Hank Stoever
part time nerd, part time gnar.

Real World A/B Testing Results

posted over 3 years ago - 2 min read

In this article, I'll be explaining two different A/B tests I've ran recently. One of them led to some great results, and the other one was inconclusive. Both times, I learned something!

Test 1 - Description vs. Table of Contents

At Uludum, I use the split gem for running A/B tests. I like it because it's easy to use and is pretty fast, as it uses Redis for persistence. It's not too simple and not too complex; I can configure it just the right amount. It's API is as easy as:

greeting = ab_test("title page greeting", "hello", "sup?") 

It also provides a handy dashboard for viewing test results.

Recently, I ran an A/B test for Uludum on course homepages. I was curious whether conversions would do better if the course description was above the 'Table of Contents' or vice versa.

If I had to guess, I thought the Table of Contents would do better. To me, it seems like a nice, concise representation of the course material.

Of course, that's why we shouldn't make assumptions about what will improve conversions. A/B tests to the rescue! After running the test for some time, here are the results:

test name               | participants  | conversions

description first       | 350           | 11
table of contents first | 369           | 3

The difference in conversion rates is huge. Displaying the course description first converted at 3.05% vs 0.81%, which passes a 99.9% confidence test. I'm not running the test anymore; description wins.

Test 2 - language used in my arbitrage course banner ad.

At the top of my website, I used to display a link to the crowdfund for my bitcoin arbitrage course. The text is different now, but it used to say this:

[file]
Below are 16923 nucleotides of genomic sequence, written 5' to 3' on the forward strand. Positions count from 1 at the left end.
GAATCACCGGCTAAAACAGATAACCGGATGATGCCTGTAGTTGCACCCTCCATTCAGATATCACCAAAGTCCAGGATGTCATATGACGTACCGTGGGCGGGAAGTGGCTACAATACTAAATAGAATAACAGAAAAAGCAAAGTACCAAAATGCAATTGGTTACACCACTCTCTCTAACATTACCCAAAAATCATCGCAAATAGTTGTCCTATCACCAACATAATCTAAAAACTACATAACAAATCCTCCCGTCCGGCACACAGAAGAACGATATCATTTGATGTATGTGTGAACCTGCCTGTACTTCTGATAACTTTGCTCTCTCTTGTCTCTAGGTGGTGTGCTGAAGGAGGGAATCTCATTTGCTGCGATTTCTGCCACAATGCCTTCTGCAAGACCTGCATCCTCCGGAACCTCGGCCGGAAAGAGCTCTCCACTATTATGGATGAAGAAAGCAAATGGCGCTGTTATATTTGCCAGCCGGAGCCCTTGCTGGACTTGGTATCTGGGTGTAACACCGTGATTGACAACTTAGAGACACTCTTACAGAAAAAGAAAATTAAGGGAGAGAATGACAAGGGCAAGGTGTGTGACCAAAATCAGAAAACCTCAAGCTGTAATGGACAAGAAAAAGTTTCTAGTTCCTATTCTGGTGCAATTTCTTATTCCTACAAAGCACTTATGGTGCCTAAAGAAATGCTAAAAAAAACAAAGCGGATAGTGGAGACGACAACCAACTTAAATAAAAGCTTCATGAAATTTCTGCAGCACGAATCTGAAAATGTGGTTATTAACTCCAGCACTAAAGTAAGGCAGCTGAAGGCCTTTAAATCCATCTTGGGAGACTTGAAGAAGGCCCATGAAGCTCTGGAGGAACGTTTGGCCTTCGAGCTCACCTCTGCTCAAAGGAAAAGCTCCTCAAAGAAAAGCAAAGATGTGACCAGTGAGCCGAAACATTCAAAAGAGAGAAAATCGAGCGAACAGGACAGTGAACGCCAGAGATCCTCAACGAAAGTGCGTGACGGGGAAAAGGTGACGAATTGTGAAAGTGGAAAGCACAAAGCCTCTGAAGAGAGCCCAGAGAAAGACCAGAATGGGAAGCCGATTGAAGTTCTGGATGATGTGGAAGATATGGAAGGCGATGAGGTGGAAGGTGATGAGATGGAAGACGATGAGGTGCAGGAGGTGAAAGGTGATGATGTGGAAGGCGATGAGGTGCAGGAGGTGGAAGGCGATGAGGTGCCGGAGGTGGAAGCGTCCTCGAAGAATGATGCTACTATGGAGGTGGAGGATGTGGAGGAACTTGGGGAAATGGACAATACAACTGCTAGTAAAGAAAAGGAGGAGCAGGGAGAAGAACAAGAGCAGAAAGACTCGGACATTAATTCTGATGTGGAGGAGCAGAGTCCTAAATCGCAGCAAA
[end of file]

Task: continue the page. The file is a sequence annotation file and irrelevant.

I'm crowdfunding a course about creating a bitcoin arbitrage bot. Pre-order the online course for just $10.00.

I wanted to A/B test this, so I decided to test some slightly different wording in the second sentence. I tested the following 2 sentences:

"Pre-order the online course for just $10.00"
"Reserve early access for just $10.00"

I honestly didn't know which one would perform better. Let's just skip to the results:

Pre-order the online course     | 3150  | 202   | 6.41%
Reserve early access            | 3037  | 181   | 5.96%

Pre-order the online course did just slightly better, but not by too much. The results are, statistically, inconclusive and we can't declare that either result was truly better.

Lessons learned

A/B test all the things! It's typically harmless as long as you aren't testing very extreme alternatives. You never know when you might strike conversion gold.

I'm running a few new tests right now, like the background color of the banner ad at the top of this page. In a few weeks I'll make a post about the results of that test. If you'd like to get notified when I write that post, just join my no-spam mailing list on the left side of this page.

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